Friday, September 23, 2011

Recipe: Gluten Free Fried Chicken

Fried chicken in a cast iron dutch oven

Fried chicken is a fine thing. It's been around for centuries, but didn't really come of age until the 1700's when cast iron cookware became available to the masses by virtue of the industrial revolution (Yay capitalism!).

Lately, fried chicken has gotten a bad name. I attribute most of this bad press to the money-grubbing numbskulls who bought out Colonel Sanders in 1964.

Fried chicken can't be rushed. It should be moist but not greasy. It should be full of savory chicken flavor and not loaded with synthetic chemicals. Most importantly, it can't be made from chickens that have been force-fed chicken manure, arsenic, and dead chicken mince (why does this even need to be said?). For this reason, use organic chicken. Organic chicken is the cheapest of all organic meats... and is even cheaper when bought whole.

This recipe is pretty easy and results in some damn fine dutch oven fried chicken. It serves 4, and takes about 1 1/2 hours.

A butchered whole organic chicken
My preference is to buy a whole chicken and butcher it into skin-on and bone-in pieces, but you could of course use fryer parts (breasts, thighs, drumsticks).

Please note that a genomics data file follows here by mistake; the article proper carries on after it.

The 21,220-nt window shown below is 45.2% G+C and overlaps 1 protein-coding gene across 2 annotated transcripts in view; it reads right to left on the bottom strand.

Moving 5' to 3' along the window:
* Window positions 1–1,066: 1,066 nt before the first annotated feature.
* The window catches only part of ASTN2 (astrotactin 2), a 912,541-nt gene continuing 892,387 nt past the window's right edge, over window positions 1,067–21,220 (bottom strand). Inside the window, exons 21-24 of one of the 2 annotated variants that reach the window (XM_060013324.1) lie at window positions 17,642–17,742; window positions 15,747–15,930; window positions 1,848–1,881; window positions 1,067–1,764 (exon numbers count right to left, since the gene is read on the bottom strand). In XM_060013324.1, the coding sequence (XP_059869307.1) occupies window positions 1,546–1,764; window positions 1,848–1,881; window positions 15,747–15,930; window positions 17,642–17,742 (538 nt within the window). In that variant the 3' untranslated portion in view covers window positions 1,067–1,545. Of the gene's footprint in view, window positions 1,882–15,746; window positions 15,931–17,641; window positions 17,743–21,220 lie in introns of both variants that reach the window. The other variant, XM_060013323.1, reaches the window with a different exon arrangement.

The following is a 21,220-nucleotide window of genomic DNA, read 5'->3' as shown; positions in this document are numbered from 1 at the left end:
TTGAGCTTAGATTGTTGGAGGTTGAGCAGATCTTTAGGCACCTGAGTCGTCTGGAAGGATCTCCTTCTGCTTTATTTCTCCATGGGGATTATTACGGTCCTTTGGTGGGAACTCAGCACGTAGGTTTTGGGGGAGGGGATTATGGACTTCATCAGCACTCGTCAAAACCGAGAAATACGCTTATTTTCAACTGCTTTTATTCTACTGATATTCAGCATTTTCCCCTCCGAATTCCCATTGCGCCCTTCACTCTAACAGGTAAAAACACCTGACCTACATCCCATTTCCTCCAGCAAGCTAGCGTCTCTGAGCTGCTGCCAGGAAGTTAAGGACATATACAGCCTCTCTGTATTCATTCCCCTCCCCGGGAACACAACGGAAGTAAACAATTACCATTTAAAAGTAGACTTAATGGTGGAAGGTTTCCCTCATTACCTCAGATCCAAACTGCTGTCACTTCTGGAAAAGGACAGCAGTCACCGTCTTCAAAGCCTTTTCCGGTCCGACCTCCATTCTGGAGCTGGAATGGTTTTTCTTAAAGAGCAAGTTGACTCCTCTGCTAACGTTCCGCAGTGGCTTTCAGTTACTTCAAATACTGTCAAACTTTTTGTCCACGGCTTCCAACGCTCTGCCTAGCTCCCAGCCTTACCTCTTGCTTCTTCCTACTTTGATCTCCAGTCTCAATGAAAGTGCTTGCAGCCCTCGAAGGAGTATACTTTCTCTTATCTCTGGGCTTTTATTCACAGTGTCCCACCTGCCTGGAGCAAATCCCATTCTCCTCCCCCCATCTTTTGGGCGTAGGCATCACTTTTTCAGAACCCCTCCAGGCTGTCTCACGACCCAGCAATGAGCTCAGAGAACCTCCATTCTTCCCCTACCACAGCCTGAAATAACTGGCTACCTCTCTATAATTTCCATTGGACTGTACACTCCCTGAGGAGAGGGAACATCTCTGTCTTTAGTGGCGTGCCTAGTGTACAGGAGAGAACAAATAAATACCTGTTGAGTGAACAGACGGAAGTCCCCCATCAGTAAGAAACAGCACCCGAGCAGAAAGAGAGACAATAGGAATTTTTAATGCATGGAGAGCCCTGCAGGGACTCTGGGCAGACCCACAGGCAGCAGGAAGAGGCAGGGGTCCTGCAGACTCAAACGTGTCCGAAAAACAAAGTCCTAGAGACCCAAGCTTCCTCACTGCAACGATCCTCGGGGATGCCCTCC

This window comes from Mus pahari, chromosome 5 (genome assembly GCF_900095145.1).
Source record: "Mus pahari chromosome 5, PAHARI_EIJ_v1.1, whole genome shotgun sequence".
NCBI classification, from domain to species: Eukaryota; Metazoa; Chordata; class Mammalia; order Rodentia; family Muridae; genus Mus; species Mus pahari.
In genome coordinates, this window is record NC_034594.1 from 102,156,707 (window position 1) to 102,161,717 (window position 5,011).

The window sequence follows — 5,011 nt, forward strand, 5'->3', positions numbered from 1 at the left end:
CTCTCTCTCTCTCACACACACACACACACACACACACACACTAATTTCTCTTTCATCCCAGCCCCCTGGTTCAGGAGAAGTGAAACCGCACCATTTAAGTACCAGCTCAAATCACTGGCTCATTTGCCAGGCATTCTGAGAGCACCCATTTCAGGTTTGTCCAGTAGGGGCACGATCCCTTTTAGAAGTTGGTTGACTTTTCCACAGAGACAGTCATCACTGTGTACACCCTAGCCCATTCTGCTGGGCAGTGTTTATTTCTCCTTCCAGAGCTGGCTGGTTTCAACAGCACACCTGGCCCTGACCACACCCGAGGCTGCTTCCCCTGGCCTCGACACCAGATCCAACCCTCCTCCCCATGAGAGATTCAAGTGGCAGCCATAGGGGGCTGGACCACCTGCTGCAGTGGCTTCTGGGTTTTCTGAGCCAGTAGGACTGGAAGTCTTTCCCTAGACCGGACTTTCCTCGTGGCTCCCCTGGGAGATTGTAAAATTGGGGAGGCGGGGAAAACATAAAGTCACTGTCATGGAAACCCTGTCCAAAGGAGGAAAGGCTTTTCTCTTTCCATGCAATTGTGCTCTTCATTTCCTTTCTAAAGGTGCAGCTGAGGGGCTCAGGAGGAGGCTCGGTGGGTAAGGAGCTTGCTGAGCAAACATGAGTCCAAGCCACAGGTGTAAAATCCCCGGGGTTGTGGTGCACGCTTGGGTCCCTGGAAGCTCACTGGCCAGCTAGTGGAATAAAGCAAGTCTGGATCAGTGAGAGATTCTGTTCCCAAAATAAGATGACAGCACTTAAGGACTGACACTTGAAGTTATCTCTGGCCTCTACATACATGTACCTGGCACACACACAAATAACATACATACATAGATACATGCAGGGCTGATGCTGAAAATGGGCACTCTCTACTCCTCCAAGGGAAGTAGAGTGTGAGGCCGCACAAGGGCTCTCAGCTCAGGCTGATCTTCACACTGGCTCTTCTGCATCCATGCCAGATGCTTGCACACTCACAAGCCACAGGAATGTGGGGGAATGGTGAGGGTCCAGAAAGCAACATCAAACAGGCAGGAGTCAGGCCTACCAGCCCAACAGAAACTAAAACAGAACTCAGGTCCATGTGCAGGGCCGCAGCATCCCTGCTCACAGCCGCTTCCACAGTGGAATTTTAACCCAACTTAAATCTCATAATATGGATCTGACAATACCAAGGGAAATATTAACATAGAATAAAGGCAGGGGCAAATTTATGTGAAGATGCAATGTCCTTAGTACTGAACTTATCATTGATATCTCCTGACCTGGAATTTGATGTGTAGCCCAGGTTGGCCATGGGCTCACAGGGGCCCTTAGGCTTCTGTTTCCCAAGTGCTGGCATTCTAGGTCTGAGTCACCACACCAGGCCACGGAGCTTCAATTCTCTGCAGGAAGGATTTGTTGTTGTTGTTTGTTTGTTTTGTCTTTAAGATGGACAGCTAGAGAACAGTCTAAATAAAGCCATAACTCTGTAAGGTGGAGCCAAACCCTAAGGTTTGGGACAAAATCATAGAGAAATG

It is best to brine your chicken for 24 hours, but if you don't have time for that, you can still make this recipe (add one extra tablespoon of salt to the marinade).

As always, you can use wheat flour in place of the gluten free flour, and things will work out fine.

Ingredients
  • 1 whole 4-5 pound organic chicken (or equivalent pieces)
  • salt and water for brine
  • 2 quarts canola oil for frying

For the Marinade:
  • 4 cups buttermilk
  • 2 tablespoons table salt
  • 1/2 tablespoon black pepper
  • 1 tablespoon sugar
  • dash ground thyme
  • 1 teaspoon granulated garlic
  • 2 bay leaves
For the Breading:
For the Egg Mixture:
  • 1/2 teaspoon baking powder
  • 1/4 teaspoon baking soda
  • 1 egg
  • 1 cup marinade (once the chicken is out)
Procedure
Brine the chicken (whole, or in pieces) for 24 hours. The brine should consist of 1 cup kosher salt (or 1/2 cup table salt) to 1 gallon of water. After 24 hours, remove the chicken from the brine, and pat dry with a paper towel.

Butcher the whole chicken into drumsticks, wings, bone-in breasts, and bone-in thighs. Cut the breast pieces in half the short way to make smaller pieces (which cook through more quickly).

Mix up the marinade, and add the chicken pieces. Marinate for 30 minutes.

Use a candy thermometer to measure the oil